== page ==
Shereford - Shifford

Pages 74-80

A Topographical Dictionary of England. Originally published by S Lewis, London, 1848.

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In this section

Shereford (St. Nicholas)

SHEREFORD (St. Nicholas), a parish, in the union of Walsingham, hundred of Gallow, W. division of Norfolk, 2¼ miles (W.) from Fakenham; containing 89 inhabitants. It comprises 830 acres, of which 678 are arable, 128 pasture and meadow, and 16 woodland. The living is a discharged rectory, valued in the king's books at £9, and in the gift of the family of Townshend: the tithes have been commuted for £192, and the glebe comprises 58 acres. The church is chiefly in the decorated English style, with a circular tower.

Sherfield-English (St. Leonard)

SHERFIELD-ENGLISH (St. Leonard), a parish, in the union of Romsey, hundred of Thorngate, Romsey and S. divisions of the county of Southampton, 4¾ miles (W. N. W.) from Romsey; containing 328 inhabitants. It comprises by measurement 1774 acres. The soil is partly light, and partly of stronger quality, producing excellent crops of barley and potatoes; the surface is undulated, commanding views of the New Forest and the Isle of Wight. The living is a rectory, valued in the king's books at £6. 10. 2½., and in the gift of R. Bristow, Esq.: the tithes have been commuted for £284, and the glebe comprises 39 acres.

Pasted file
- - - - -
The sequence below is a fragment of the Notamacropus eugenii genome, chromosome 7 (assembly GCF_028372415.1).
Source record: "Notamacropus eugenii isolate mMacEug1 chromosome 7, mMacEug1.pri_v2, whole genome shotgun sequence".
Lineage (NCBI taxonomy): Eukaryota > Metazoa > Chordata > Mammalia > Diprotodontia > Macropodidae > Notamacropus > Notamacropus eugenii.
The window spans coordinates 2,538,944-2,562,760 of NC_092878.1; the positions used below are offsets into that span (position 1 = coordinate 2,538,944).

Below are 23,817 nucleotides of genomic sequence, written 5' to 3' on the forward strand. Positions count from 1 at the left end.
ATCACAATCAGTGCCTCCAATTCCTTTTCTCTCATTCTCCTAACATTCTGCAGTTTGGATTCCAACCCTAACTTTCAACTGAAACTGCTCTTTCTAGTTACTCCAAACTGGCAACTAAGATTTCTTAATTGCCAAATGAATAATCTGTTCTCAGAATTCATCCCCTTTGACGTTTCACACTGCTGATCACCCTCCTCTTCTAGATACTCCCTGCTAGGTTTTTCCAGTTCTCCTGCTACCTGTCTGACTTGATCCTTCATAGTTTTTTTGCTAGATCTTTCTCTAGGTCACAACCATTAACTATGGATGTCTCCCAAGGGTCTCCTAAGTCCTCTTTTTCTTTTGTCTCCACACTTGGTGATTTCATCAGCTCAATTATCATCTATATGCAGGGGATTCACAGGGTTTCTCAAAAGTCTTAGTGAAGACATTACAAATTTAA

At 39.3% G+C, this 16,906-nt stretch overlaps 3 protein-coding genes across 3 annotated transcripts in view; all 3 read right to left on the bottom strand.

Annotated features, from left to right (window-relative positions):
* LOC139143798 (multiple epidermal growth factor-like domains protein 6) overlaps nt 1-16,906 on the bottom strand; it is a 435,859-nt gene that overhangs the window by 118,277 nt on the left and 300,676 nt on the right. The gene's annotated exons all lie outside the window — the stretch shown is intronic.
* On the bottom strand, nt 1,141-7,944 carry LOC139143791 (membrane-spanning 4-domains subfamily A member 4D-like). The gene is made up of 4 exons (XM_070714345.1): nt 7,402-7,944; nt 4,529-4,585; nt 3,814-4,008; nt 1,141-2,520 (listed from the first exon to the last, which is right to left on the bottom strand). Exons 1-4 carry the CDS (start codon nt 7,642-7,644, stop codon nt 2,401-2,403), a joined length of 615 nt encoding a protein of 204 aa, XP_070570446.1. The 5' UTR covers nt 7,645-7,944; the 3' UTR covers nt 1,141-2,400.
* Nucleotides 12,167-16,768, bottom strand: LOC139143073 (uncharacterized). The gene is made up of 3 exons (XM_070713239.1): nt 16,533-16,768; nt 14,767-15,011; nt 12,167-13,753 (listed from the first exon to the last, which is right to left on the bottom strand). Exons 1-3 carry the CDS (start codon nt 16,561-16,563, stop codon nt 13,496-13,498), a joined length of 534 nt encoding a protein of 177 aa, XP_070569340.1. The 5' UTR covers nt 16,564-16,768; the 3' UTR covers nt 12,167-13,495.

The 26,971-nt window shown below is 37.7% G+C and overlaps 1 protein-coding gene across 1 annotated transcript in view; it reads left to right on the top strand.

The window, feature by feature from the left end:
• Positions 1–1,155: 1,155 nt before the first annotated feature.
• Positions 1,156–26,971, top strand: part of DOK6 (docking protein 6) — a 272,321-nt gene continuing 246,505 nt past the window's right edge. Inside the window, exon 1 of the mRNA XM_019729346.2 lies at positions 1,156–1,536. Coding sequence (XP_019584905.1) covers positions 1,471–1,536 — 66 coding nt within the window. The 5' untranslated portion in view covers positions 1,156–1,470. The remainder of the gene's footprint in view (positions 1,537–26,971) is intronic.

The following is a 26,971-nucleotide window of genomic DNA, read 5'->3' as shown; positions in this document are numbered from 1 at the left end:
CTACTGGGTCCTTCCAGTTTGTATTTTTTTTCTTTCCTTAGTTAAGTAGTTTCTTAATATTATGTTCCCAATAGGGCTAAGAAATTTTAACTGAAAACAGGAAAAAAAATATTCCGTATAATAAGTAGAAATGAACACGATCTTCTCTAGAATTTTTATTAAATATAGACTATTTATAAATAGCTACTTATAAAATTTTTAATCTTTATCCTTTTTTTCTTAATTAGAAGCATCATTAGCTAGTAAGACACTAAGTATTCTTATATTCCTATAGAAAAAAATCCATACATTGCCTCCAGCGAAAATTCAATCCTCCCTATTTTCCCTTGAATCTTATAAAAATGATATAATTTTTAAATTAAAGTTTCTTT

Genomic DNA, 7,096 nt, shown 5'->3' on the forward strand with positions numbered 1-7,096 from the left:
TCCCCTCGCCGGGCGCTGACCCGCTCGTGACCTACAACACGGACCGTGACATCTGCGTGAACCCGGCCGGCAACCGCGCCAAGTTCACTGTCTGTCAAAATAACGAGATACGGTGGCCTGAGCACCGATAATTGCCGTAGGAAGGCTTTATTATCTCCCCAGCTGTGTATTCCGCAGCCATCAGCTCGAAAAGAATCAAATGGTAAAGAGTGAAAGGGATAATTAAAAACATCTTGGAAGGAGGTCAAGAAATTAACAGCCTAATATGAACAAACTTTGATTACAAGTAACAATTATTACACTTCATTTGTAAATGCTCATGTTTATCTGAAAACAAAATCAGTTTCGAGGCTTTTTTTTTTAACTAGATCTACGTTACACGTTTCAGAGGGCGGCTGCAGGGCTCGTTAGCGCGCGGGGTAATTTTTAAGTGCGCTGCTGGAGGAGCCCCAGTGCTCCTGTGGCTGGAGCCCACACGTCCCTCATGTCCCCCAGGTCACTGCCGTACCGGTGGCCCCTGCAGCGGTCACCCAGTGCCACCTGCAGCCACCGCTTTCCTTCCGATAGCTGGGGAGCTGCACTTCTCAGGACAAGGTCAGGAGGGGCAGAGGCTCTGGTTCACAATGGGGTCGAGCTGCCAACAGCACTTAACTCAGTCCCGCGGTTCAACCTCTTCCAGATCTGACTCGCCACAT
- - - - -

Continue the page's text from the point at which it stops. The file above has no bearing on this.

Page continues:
Sherfield-upon-Loddon (St. Leonard)

SHERFIELD-upon-Loddon (St. Leonard), a parish, in the union of Basingstoke, hundred of Odiham, Basingstoke and N. divisions of the county of Southampton, 4 miles (N. E. by N.) from Basingstoke; containing 640 inhabitants. The living is a rectory, valued in the king's books at £11. 3. 6½., and in the gift of the Rev. W. Eyre: the tithes have been commuted for £674. 10., and the glebe comprises 36 acres. Besides the church, there are places of worship for Independents and Wesleyans. James Christian, in 1735, gave £100 to build a school-house, and £25 a year for education.

Sherford (St. Martin)